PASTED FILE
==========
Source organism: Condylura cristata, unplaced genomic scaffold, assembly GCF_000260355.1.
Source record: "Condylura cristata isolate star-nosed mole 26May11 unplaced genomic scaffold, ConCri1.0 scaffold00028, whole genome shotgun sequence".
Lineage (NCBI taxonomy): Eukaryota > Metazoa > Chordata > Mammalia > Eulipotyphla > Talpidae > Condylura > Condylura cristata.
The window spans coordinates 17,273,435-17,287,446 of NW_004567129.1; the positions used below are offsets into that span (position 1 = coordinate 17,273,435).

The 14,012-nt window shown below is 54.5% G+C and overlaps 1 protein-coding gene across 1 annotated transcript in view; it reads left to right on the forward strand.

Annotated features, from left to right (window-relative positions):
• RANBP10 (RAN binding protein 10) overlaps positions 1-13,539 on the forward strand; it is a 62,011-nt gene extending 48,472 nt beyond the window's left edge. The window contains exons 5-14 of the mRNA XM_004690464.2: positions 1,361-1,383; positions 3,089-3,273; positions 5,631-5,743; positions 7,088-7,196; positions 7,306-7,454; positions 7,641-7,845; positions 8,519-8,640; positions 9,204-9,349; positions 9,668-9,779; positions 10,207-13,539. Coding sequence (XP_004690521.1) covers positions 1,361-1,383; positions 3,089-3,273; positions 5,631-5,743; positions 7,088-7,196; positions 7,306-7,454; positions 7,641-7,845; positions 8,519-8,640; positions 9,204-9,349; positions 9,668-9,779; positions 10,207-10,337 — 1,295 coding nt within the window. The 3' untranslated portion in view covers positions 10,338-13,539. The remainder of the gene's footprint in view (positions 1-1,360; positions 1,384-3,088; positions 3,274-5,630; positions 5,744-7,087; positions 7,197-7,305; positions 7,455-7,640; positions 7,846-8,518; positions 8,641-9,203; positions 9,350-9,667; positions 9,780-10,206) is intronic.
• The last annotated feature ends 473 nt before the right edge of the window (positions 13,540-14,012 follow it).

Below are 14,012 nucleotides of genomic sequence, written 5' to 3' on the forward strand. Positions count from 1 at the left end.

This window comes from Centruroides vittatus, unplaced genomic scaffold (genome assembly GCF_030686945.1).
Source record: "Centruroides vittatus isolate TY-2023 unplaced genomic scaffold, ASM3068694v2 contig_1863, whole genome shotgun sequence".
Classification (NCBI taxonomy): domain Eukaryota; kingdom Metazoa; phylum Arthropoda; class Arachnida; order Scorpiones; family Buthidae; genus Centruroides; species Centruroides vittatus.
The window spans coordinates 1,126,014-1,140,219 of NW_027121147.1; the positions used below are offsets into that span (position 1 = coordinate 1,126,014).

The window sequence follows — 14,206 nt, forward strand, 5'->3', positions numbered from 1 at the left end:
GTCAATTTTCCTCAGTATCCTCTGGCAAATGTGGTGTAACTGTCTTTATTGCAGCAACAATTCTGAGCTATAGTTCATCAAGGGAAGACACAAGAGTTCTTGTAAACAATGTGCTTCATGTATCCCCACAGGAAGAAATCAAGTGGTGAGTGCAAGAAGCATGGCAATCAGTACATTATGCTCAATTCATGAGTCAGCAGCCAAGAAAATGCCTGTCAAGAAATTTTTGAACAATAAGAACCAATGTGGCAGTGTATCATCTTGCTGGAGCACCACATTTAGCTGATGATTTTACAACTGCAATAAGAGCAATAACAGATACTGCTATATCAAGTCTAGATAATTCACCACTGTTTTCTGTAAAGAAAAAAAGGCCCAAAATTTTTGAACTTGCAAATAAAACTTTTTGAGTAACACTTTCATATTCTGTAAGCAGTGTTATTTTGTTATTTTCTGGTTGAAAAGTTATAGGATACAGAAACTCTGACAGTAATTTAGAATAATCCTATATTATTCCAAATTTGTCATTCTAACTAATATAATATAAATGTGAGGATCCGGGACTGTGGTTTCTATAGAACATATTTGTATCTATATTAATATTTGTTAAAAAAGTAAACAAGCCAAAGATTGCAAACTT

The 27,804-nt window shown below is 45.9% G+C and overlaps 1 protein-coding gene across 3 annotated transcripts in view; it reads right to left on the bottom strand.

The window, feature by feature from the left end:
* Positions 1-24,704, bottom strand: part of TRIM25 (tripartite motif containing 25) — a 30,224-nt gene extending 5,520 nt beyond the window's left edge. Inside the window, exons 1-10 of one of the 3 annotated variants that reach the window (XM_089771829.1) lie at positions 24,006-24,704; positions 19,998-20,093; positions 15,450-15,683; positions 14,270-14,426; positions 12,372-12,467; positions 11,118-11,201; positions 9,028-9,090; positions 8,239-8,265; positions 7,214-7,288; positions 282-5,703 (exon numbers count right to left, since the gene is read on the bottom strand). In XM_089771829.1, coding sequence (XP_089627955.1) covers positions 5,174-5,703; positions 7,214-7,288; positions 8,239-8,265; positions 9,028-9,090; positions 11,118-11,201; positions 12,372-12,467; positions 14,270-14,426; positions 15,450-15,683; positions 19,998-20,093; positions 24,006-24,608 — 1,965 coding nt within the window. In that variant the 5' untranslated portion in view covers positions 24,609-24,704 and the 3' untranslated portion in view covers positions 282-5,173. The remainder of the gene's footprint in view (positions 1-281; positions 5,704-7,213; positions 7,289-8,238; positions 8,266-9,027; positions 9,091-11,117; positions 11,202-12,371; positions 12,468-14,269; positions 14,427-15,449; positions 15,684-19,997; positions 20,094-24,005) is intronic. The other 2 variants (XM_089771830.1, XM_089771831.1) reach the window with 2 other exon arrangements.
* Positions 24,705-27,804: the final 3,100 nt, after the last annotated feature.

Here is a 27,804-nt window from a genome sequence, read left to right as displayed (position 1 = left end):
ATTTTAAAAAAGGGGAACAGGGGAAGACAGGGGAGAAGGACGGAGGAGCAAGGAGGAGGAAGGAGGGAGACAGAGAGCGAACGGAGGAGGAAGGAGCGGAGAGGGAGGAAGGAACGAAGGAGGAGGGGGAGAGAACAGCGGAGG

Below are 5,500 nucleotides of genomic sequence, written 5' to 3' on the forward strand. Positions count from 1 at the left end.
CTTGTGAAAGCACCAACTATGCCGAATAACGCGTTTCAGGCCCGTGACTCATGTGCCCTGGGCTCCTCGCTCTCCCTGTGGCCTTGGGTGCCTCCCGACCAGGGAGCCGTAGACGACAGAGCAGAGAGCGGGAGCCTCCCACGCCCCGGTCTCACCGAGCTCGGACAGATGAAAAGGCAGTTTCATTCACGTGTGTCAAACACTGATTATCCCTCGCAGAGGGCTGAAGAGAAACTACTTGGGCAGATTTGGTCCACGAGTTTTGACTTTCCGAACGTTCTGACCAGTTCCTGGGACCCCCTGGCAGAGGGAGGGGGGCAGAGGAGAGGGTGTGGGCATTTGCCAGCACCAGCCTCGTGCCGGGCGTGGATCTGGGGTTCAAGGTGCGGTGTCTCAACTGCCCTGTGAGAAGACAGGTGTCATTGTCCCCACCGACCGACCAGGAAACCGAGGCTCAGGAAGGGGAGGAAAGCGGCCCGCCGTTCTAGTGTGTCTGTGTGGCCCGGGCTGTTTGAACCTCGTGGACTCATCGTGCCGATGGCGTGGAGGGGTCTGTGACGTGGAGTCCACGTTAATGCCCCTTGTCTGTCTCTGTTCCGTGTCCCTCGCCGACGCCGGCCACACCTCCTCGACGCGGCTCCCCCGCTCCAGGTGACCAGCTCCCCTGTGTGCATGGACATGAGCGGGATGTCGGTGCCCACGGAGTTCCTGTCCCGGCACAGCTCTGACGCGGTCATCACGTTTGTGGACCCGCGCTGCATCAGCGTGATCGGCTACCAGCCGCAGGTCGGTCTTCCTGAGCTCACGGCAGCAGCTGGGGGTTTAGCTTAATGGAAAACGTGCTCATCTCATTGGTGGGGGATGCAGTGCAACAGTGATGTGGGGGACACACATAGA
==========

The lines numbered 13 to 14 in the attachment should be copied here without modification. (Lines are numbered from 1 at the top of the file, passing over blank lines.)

The window spans coordinates 1,126,014-1,140,219 of NW_027121147.1; the positions used below are offsets into that span (position 1 = coordinate 1,126,014).

The window sequence follows — 14,206 nt, forward strand, 5'->3', positions numbered from 1 at the left end: